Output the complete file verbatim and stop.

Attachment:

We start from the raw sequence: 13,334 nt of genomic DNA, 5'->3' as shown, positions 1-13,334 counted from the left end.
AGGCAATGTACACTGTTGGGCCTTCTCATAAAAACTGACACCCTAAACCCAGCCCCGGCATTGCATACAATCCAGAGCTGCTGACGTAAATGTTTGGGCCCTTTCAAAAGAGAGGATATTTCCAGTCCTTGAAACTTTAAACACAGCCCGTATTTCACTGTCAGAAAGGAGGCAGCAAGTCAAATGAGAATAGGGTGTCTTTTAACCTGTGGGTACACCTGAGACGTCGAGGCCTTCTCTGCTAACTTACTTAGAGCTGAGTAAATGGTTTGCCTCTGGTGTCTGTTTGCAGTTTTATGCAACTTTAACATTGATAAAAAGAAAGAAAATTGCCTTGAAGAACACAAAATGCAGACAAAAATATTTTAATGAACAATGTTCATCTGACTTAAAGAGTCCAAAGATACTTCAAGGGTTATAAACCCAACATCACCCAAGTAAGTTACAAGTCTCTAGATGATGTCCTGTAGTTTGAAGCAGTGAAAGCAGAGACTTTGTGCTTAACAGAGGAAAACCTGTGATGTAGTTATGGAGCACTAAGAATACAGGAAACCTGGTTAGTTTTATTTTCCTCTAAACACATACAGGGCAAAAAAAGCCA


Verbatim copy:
We start from the raw sequence: 13,334 nt of genomic DNA, 5'->3' as shown, positions 1-13,334 counted from the left end.
AGGCAATGTACACTGTTGGGCCTTCTCATAAAAACTGACACCCTAAACCCAGCCCCGGCATTGCATACAATCCAGAGCTGCTGACGTAAATGTTTGGGCCCTTTCAAAAGAGAGGATATTTCCAGTCCTTGAAACTTTAAACACAGCCCGTATTTCACTGTCAGAAAGGAGGCAGCAAGTCAAATGAGAATAGGGTGTCTTTTAACCTGTGGGTACACCTGAGACGTCGAGGCCTTCTCTGCTAACTTACTTAGAGCTGAGTAAATGGTTTGCCTCTGGTGTCTGTTTGCAGTTTTATGCAACTTTAACATTGATAAAAAGAAAGAAAATTGCCTTGAAGAACACAAAATGCAGACAAAAATATTTTAATGAACAATGTTCATCTGACTTAAAGAGTCCAAAGATACTTCAAGGGTTATAAACCCAACATCACCCAAGTAAGTTACAAGTCTCTAGATGATGTCCTGTAGTTTGAAGCAGTGAAAGCAGAGACTTTGTGCTTAACAGAGGAAAACCTGTGATGTAGTTATGGAGCACTAAGAATACAGGAAACCTGGTTAGTTTTATTTTCCTCTAAACACATACAGGGCAAAAAAAGCCA